On 15 February 2019, about 0130 local time, the towboat Bettye M. Jenkins was pushing two loaded barges upbound on the Lower Mississippi River, 1.4 miles south of Vidalia, Louisiana.
While maneuvering across the river about 2 miles downriver of the Natchez Bridge, the lead barge, T9353, struck the Bunge grain facility pier and pilings. No pollution or injuries were reported.
Damage to the facility was estimated at $3,336,718.
Because the river’s current was unusually high at the time of the accident, both the Bettye M. Jenkins and the Clark Todd aimed for the west span of the Natchez Bridge, where the current was typically slower.
The Bettye M. Jenkins, which had stayed close to the left descending bank as it moved upriver, needed to cross the river to get to the west span.
The captain told investigators that he would normally start to cross when abeam the Adams County Port.
He could have avoided a difficult turn back upriver on the right descending bank had he crossed at a shallower angle in the high current instead of his normal track perpendicular to the river.
While moving upriver, the Clark Todd hugged the right descending bank.
The initial plan agreed upon by both vessels was for the Bettye M. Jenkins to pass ahead of the Clark Todd. However, the Bettye M. Jenkins took longer than expected to cross the river since the high current caused the tow to be set further downstream.
The Bettye M. Jenkins attempted to turn upriver after the Clark Todd passed ahead of it, but because they had to wait for the Clark Todd to clear ahead of them, they turned later than originally planned.
The captain of the Bettye M. Jenkins stated that along with the difficulty of turning the tow into the high current, his turn was slowed by the Clark Todd’s wheelwash.
The late turn left the tow too close to the Bunge facility, which the lead barge contacted, parting the tow’s lines.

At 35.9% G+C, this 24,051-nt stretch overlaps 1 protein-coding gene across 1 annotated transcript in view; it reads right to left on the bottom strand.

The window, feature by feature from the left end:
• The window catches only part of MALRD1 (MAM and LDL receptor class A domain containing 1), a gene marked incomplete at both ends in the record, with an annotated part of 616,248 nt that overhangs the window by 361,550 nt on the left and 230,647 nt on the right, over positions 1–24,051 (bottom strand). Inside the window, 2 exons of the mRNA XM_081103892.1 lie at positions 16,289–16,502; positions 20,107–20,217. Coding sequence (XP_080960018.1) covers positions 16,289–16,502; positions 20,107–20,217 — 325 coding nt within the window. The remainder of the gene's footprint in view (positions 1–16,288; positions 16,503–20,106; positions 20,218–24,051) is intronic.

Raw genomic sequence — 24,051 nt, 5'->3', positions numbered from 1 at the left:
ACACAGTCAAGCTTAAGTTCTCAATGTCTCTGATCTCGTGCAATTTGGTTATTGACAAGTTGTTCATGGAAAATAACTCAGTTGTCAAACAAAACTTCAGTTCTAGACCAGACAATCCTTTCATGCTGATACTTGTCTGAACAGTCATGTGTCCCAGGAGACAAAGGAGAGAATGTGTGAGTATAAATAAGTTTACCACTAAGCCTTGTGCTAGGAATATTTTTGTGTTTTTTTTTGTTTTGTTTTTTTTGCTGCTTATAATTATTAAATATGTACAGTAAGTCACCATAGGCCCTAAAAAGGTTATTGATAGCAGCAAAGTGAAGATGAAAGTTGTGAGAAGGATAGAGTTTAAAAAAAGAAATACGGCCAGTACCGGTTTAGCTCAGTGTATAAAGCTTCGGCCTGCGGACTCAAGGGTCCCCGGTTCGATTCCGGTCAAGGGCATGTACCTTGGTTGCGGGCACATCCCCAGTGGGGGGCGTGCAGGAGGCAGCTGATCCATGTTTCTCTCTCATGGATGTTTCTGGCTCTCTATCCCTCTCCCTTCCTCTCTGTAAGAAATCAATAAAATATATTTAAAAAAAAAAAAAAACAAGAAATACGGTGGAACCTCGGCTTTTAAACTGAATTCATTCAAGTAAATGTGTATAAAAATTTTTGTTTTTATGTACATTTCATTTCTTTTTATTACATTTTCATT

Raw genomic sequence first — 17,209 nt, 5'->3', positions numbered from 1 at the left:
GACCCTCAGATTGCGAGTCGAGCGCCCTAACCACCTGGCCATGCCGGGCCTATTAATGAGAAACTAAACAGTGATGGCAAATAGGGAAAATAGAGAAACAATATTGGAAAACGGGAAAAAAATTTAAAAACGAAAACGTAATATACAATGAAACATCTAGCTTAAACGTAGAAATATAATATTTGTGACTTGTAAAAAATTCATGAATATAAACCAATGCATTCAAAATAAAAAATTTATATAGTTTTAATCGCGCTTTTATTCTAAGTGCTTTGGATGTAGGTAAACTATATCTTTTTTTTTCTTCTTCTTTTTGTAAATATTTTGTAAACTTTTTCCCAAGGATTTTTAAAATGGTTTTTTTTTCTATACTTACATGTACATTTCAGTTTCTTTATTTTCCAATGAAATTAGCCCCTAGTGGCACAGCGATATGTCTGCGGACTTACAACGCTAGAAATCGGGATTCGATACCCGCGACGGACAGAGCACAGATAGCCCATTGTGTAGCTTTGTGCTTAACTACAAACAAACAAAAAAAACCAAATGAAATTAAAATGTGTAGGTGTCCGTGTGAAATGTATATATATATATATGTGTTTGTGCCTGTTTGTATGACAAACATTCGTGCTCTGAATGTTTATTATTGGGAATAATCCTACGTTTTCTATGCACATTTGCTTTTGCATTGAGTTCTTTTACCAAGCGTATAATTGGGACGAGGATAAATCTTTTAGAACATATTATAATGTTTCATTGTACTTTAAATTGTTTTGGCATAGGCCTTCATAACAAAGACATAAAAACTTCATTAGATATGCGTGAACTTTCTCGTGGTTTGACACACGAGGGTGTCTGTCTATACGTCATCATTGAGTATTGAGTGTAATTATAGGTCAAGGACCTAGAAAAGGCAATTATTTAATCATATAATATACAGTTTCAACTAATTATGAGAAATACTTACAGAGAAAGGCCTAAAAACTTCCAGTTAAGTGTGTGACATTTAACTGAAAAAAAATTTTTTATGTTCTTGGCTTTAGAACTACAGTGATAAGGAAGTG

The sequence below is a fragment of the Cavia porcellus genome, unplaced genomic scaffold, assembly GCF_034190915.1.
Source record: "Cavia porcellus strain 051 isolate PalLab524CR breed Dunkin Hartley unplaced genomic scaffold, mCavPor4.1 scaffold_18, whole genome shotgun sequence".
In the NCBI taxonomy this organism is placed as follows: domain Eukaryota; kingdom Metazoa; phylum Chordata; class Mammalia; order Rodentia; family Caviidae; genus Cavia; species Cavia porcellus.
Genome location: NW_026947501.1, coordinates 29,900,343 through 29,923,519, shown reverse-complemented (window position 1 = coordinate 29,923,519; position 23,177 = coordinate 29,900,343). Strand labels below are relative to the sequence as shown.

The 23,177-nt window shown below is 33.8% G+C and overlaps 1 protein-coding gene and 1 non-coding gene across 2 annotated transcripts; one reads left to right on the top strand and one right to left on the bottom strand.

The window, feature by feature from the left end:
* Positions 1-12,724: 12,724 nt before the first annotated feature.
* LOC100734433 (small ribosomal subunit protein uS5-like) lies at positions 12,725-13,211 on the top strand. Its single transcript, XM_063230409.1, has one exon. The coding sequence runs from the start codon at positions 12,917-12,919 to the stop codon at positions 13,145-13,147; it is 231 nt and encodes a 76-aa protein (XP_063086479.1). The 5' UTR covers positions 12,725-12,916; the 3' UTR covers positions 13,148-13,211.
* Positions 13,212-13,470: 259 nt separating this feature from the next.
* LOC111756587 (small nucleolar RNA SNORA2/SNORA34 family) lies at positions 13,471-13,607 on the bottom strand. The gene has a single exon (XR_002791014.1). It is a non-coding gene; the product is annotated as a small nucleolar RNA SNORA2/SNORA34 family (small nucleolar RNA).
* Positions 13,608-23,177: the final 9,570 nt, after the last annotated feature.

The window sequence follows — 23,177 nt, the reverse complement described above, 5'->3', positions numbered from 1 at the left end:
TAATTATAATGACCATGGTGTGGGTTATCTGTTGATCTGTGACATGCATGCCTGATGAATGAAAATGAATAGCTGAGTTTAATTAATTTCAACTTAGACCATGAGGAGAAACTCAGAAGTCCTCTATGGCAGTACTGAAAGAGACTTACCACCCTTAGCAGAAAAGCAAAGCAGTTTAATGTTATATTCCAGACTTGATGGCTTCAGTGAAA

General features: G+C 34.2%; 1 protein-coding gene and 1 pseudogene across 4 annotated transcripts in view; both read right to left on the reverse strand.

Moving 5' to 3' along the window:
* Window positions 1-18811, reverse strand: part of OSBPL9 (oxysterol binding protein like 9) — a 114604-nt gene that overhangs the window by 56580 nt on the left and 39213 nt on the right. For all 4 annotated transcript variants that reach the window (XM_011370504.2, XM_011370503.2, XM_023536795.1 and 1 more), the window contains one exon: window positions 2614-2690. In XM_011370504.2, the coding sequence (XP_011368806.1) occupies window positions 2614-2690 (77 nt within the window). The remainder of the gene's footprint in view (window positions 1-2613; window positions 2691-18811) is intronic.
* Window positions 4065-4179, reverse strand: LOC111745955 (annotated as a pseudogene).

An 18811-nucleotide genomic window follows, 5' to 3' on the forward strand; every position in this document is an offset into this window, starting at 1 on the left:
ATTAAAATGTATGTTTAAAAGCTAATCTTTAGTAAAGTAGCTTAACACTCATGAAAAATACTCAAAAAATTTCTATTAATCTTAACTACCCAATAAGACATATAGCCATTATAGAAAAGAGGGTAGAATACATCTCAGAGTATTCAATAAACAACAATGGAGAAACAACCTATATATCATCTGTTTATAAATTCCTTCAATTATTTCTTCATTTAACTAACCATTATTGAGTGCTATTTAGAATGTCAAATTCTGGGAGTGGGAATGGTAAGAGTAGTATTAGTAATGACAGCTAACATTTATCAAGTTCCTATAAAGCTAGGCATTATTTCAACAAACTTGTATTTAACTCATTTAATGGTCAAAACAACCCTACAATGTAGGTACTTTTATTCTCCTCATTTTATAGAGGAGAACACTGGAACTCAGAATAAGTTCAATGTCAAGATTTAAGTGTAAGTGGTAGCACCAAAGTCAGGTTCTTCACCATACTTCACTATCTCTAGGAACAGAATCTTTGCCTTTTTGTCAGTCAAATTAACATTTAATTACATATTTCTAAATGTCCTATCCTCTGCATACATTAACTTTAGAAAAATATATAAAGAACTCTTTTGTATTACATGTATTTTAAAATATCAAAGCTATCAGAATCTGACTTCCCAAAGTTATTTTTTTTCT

Although the Bettye M. Jenkins was equipped with steel wire and ratchets for securing tows, the captain stated that he thought the polypropylene lines would be strong enough to secure the tow given the short passage.
According to operating company, the mooring arrangement would have sufficed for normal fleeting operations but was inadequate for this job in the high current; instead, the tow should have been secured using the steel wire and ratchets onboard.
NTSB determines that the probable cause of the contact of the Bettye M. Jenkins tow with the Bunge grain facility was the captain’s decision to attempt to pass ahead of an upbound tow while crossing a river in strong current during high-water conditions.
Lessons learned High-River Current Operations Extreme high current poses unique hazards for vessels working on and/or transiting inland rivers. Mariners should thoroughly assess the impact of high current on all aspects of operations, including securing barges, passage planning, and boat handling.
High-River Current Operations
Extreme high current poses unique hazards for vessels working on and/or transiting inland rivers.
Mariners should thoroughly assess the impact of high current on all aspects of operations, including securing barges, passage planning, and boat handling.
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